These recommendations all relate to accommodation provision. All recommendations as regards greater respect for private and family life are significantly qualified. RIA informed the Working Group that it was not clear that all centres would be “structurally in a position to effect the proposed changes…”[15] It could take “upwards of” two years, from issue of tender to get new accommodation on stream that would meet the recommendations of the McMahon Report.[16] In any event, given the “market for self-contained units”,[17] some of the recommendations below may not be possible to implement.

Two core phrases come up time and again in the McMahon Report’s recommendations on direct provision accommodation: “in so far as practicable” and “subject to any contractual obligations”. All direct provision accommodation facilities are to be in line with a proposed “Standard Setting Committee” that will “reflect government policy across all areas of service in Direct Provision”.[18] The highly qualified recommendations include: Continue reading

The Direct Provision Report: The "Five Year" Rule

DP ReportYou can find my preliminary analysis of the McMahon Report on the Protection Process and Direct Provision System here.

You can access the McMahon Report here.

The focus on speedy determination of asylum claims is nothing new. In the 2002 Programme for Government, the Fianna Fail and Progressive Democrat coalition stated (optimistically):

“We will ensure that new asylum applications are dealt with within six months and that other applications, which are currently outstanding, can be dealt with quickly.”

Similar promises (without time commitments) were made in the Fianna Fail and Green Party Programme for Government 2007-2012, and the Fine Gael and Labour Programme for Government 2011-2016. The McMahon Report provides substantial recommendations as regards numbers of decision makers needed to ensure meeting a 12 month period for disposal of protection and leave to remain claims once the single procedure is operating “efficiently”. In order to ensure the efficient operation of the single procedure, the Working Group has proposed that all individuals in the protection, leave to remain or deportation processes, for 5 years or more, should, in general, be granted either protection status or leave to remain within 6 months of this reports publication. The McMahon Report “discounted the possibility of an amnesty”. Instead, the McMahon Report recommends:[1]

“All persons awaiting decisions at the protection process and leave to remain stages who have been in the system for five years or more from the date of initial application should be granted leave to remain or protection status as soon as possible and within a maximum of six months from the implementation start date subject to the three conditions set out below for persons awaiting a leave to remain decision. It is recommended that an implementation start and end date be set by the authorities as soon as possible.”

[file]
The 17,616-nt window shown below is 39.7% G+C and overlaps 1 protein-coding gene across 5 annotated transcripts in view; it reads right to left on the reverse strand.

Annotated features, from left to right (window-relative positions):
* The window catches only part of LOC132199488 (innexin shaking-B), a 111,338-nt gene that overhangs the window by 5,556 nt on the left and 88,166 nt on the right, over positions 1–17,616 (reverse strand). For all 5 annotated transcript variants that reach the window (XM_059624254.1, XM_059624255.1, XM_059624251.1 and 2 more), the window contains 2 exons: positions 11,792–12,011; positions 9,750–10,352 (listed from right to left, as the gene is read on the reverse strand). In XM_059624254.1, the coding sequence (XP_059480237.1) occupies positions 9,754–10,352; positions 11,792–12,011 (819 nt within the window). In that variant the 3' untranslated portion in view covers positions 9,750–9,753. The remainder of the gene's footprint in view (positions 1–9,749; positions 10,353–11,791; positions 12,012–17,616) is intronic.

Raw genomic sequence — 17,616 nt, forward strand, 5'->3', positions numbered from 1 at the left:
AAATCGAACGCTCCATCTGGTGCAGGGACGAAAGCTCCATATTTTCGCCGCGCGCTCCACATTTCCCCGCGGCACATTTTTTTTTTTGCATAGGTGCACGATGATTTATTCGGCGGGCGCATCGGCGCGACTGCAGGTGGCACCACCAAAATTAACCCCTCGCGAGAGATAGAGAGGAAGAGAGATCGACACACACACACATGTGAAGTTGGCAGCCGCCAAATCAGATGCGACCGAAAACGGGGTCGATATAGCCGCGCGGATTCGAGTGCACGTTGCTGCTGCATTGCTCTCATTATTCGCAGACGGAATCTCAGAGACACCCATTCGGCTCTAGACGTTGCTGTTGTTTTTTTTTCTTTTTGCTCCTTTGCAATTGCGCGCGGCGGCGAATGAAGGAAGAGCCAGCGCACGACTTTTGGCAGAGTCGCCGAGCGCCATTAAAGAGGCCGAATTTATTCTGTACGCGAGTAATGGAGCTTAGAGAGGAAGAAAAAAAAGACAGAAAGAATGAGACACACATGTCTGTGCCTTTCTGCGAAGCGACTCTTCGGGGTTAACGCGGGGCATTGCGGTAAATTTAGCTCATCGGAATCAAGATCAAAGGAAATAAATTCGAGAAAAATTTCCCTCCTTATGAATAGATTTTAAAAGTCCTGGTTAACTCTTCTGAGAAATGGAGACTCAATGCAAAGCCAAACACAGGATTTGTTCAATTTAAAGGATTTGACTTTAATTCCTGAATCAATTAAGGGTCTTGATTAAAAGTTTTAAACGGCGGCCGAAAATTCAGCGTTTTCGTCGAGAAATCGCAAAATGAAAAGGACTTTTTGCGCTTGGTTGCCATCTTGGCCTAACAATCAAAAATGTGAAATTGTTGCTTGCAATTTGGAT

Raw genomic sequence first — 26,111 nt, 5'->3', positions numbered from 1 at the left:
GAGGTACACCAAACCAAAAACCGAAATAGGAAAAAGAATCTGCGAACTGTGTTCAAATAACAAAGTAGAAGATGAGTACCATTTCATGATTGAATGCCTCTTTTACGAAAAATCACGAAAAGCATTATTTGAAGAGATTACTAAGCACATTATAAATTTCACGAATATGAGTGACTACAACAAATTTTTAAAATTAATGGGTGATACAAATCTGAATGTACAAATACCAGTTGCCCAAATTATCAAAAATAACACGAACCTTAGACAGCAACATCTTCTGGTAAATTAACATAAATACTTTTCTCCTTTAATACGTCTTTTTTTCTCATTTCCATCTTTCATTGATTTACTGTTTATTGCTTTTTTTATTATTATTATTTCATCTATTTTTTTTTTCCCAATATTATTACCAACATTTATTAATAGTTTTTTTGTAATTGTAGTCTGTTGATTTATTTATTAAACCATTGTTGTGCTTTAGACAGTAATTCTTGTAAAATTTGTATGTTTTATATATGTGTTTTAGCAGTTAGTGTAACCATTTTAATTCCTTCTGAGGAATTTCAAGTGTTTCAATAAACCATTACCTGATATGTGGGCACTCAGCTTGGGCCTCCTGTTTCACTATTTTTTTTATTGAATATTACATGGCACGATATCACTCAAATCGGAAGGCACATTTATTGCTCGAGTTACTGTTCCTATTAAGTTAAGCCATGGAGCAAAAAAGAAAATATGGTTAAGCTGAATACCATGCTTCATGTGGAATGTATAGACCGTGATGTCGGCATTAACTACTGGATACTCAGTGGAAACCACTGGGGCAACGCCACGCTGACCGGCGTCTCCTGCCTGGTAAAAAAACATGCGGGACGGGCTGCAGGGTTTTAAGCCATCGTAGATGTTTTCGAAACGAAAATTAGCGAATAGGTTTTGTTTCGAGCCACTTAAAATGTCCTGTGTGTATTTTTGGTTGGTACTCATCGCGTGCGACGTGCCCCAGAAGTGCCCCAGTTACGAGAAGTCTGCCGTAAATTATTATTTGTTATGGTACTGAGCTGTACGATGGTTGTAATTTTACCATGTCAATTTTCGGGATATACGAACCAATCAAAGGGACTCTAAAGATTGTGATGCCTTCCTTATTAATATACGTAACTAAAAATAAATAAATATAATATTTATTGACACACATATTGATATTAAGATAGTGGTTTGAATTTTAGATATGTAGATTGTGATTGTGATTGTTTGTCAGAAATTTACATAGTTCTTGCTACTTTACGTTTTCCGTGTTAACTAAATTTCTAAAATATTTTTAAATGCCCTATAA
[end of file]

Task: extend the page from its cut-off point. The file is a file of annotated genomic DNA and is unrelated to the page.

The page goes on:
Continue reading

The Direct Provision Report: The People Impacted

DP ReportYou can find my preliminary analysis of the McMahon Report on the Protection Process and Direct Provision System here.

You can access the McMahon Report here.

The McMahon Report is one of the first attempts by the State to systematically explore the total numbers of persons who are in the protection process and leave to remain process, including those who have unsuccessfully sought protection and leave to remain and who are now subject to a subsisting deportation order. Such figures had not been available as a matter of course, meant that there were significant unknowns as regards numbers within the protection process (and related migration areas such as leave to remain and those subject to deportation orders).

Some of the headline statistics emerging from the McMahon Report include:

  • As of February 2015, the McMahon Report identified 7,937 persons who are in the protection process (49%), the leave to remain process (42%) and persons whose claim for protection and leave to remain was not granted, and who are subject to a deportation order (9%).
  • There are 3,876 persons within the protection process. 1,189 persons have been in the protection determination system for 5 years or more.
  • There are 3,343 in the leave to remain process; 2,530 persons have been in the leave to remain process for 5 years or more.
  • There are 718 persons subject to a deportation order. 628 persons have an outstanding deportation order for 5 years or more.


Of this 7,937 persons in the system, 3,607 (46%) live in direct provision accommodation. 4, 330 (54%) of persons live outside direct provision. As the McMahon Report notes: Continue reading

The Direct Provision Report: An Overview and Introduction

DP ReportYou can find my preliminary analysis of the McMahon Report on the Protection Process and Direct Provision System here.

You can access the McMahon Report here.